Rotaract: A Firm Foundation for an Extraordinary Future

Who do you want to be? And how are you going to get there? If you’re looking for answers, one Centralia College club can help.

Rotaract unites college students with local professionals to network and exchange ideas. Participants develop leadership abilities and build professional and interpersonal skills. Operating like a junior Rotary, the club also participates in fundraisers and volunteer service. “It’s about leadership and getting involved in the community,” said Rotaract Vice President Brooke Merchant.

The club was once a fixture at Centralia College but disbanded several years back. It was revived by Merchant and Andi Rose in the summer of 2018. “I was a member of Rotaract in 2010,” said Merchant, who especially enjoyed learning from professionals. “So we decided to get it going again.”

Centralia College’s club was formalized on Jan. 10. “The governor of Rotary came and inducted us,” Merchant said. “It was kind of a big deal.”

In the past year, Rotaract has enjoyed a wide variety of speakers. Josh Carnell presented on Relay for Life. Larry McGee shared Rotary’s efforts to eradicate polio. Sherriff Steve Mansfield discussed his time in the Lewis County Sheriff’s office. Rotaract Advisor Dan Drefin spoke about his career evolution from sheriff’s office to professor to financial services. “He’s also a member of the first BAS-AM cohort,” Merchant said. “So he’s been in our shoes.”

Future presenters will likely include bankers, economists, lawyers, philanthropists, members of United Way and the Lions Club, and a long list of other fascinating and inspirational individuals.

“You make these connections you want to continue,” said Rotaract Historian Jenni Swenson. “I never would have met half these people because they run in completely different circles than me. It’s just amazing.”

Speakers also inspire Rotaract members to make a difference. “They’re part of something bigger,” Merchant said. “Eradicating polio is a huge mission and [Rotary] are actually getting there with their combined strengths.”

Merchant attended a Rotary presentation by a forensic anthropologist who identifies recently-discovered bodies of soldiers lost during the Korean War. Merchant was moved by his efforts, which bring closure to families. “Volunteers actually go there and search,” she said.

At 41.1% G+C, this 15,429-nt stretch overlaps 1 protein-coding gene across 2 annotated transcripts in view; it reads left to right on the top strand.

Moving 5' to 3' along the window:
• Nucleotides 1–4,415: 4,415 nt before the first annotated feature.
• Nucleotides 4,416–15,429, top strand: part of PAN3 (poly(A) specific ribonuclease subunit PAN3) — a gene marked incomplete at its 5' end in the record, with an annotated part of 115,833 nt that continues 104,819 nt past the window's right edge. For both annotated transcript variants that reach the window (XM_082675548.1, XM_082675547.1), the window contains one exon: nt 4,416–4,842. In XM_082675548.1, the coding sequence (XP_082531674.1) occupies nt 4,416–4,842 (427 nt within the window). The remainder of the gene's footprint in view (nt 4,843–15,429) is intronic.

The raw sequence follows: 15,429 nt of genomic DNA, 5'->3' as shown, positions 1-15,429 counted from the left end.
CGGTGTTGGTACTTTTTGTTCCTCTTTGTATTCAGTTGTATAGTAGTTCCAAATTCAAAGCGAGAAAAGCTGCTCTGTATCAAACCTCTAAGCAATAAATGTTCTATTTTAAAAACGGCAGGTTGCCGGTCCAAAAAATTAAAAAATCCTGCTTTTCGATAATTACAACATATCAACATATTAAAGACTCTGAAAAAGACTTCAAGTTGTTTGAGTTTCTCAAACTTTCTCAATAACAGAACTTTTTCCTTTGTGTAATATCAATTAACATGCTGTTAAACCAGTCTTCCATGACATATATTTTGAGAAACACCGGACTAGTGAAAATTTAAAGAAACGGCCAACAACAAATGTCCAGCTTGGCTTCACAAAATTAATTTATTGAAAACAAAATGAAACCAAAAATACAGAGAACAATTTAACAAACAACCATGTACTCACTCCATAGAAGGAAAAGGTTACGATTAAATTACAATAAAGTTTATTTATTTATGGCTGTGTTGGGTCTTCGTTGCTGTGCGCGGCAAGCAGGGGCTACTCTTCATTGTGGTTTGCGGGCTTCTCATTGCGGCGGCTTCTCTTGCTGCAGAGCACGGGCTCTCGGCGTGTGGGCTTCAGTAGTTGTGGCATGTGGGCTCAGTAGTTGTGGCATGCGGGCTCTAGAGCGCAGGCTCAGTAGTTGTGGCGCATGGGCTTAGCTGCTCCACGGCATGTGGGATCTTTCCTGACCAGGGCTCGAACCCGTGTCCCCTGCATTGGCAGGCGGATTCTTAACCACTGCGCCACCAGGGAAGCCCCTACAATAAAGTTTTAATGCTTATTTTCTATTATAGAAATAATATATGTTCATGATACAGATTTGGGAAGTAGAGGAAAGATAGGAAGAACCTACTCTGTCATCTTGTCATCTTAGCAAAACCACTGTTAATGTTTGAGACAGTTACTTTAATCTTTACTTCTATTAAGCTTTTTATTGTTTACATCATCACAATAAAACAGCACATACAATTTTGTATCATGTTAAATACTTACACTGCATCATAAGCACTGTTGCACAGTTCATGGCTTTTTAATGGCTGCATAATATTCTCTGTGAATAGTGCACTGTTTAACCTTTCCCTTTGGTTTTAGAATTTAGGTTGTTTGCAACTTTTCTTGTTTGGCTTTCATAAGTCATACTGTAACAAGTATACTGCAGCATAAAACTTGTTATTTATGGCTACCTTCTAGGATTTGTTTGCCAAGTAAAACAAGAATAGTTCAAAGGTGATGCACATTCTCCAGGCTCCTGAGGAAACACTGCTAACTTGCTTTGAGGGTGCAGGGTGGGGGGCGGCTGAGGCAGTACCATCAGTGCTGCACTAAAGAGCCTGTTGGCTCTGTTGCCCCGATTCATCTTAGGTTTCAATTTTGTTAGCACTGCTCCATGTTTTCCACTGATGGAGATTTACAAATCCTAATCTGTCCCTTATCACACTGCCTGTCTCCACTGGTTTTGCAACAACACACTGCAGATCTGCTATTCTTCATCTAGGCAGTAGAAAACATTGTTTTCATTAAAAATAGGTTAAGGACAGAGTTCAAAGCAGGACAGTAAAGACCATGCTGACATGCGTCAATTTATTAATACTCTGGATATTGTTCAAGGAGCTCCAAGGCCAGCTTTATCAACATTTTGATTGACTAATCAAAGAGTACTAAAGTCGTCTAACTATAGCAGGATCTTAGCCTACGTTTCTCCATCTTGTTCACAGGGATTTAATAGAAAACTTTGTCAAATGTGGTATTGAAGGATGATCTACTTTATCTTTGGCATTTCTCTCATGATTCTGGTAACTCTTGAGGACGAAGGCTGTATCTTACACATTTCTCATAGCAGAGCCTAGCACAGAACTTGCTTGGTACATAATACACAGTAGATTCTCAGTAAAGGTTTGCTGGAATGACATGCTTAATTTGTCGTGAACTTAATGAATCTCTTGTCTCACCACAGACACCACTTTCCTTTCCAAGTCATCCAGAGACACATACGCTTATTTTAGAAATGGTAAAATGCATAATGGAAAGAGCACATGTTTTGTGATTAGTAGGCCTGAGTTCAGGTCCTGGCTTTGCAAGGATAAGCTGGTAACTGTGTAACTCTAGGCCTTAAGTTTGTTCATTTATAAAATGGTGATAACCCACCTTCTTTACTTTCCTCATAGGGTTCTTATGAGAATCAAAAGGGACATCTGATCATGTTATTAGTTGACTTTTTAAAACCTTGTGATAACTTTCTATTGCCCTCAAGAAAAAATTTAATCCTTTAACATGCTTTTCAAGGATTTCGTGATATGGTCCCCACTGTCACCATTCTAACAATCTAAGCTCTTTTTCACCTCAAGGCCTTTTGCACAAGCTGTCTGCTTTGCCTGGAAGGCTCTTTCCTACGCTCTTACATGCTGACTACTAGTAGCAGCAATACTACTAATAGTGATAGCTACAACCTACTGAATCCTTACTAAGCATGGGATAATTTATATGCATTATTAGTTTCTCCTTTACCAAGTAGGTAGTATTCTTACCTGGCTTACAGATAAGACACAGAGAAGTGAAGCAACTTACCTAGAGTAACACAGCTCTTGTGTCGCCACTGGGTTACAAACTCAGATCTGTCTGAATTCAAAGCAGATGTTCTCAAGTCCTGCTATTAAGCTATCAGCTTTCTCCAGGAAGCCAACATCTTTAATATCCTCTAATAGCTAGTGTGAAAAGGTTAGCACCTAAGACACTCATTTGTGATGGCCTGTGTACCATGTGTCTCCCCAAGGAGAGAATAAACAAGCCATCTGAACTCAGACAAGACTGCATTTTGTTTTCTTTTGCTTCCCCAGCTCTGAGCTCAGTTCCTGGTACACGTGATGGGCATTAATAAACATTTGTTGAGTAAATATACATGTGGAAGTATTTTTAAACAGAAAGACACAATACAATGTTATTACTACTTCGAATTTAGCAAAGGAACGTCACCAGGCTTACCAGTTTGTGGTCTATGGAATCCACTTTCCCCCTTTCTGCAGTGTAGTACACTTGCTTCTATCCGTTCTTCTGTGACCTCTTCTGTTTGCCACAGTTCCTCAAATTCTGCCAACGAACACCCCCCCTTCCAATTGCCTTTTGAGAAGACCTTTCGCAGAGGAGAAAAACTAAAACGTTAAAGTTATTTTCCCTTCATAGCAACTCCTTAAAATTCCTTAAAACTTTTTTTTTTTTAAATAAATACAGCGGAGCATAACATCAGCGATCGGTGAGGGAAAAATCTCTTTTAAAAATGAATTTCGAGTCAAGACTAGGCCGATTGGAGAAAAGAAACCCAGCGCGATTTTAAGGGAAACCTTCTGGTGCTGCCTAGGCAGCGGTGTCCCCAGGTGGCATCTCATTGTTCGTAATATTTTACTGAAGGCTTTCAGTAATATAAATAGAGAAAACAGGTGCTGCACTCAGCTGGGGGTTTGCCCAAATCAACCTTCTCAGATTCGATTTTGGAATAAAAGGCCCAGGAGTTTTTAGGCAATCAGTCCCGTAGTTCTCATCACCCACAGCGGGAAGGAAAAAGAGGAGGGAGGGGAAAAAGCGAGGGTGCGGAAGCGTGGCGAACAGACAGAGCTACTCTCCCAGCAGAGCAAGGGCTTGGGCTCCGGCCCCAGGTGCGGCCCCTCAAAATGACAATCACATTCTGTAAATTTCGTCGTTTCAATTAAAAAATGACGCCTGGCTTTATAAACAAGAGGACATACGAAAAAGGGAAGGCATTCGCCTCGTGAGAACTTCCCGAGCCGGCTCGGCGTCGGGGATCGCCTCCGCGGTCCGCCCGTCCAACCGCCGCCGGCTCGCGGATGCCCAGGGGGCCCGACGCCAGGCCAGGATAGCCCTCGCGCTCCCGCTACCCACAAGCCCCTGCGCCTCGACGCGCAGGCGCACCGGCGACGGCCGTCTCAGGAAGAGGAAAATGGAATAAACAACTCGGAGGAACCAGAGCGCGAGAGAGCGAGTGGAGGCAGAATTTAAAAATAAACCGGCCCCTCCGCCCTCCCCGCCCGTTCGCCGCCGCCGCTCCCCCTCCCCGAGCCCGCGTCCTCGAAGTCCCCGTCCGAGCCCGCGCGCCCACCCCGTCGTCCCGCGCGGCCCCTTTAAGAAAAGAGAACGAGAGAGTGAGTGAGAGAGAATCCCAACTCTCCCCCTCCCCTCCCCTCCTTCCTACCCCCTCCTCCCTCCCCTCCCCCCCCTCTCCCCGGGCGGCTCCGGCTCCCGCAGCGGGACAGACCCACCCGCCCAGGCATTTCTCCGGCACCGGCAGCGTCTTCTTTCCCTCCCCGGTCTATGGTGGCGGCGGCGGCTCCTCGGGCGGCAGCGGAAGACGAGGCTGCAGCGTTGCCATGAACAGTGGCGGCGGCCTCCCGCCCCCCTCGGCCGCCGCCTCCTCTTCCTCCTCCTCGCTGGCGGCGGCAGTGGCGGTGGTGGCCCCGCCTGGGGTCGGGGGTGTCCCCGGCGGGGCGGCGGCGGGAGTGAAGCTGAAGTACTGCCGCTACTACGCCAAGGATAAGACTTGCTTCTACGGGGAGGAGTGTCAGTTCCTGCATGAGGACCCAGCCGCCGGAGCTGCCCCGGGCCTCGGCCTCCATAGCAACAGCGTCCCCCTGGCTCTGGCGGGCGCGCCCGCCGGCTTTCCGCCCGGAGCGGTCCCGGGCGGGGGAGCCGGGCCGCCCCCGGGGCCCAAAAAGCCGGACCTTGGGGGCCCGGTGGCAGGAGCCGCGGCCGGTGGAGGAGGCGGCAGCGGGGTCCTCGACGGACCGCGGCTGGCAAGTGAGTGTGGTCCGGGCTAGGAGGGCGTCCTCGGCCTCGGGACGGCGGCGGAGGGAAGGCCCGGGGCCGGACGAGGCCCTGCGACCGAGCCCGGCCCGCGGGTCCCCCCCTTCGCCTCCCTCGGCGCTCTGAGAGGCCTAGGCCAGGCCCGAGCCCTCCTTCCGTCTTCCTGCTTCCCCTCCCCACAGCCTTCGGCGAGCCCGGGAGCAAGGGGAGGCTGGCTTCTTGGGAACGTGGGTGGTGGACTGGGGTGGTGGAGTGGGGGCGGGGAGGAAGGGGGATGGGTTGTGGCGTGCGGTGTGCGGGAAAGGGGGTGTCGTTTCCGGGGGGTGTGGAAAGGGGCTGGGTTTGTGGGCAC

Centralia College Rotaract is connected to Twin Cities Rotary, Centralia Rotary and Chehalis Rotary, all of whom offer resources and mentorship. “They give us a lot of support,” said Swenson. “They donated money to get us started and for a banner, and they provided lots of snacks and treats for the last networking event.”

Joining Rotaract helps participants determine which path they’d like to follow and build the connections to help them navigate it effectively. “It’s really nice to connect business people with the students,” Swenson said. “Most students think, ‘I’m just a student, I don’t want to bother them.’ But the people who come in here to present are so excited to get the students excited about what they want to do.”

This makes participating in Rotaract fun. “Some of our board meetings can get hilarious,” Swenson said. “We try and stay professional – and we mostly accomplish that – but we’re very much friends as well, ribbing, joking and teasing each other.”

Rotaract is hosting a networking event on May 3 from 11 a.m. to 12:30 p.m. in the Walton Science Center lobby. “It will be less formal,” Swenson said. “It will be a wander in and wander out event where you can talk to various business professionals.”

The event will provide an opportunity for students to network with professionals from various fields including law, medicine, education, tech, finance, and other sectors. “We’re hoping to draw everyone from Running Start to graduating students,” Swenson said.

Regular Rotaract meetings are held on the second and fourth Thursdays of each month at 5 p.m. in TAC 129. Students are invited to attend and experience Rotaract for themselves. And Swenson often provides various baked goodies to snack on. Her cookies, brownies and pie are well worth a visit.

But while Rotaract is a great place to connect with friends and enjoy delicious treats, its biggest selling points are the inspiration and tools it provides. As Swenson related, “It’s all about helping people figure out who they want to be and how to get there.”

 

 

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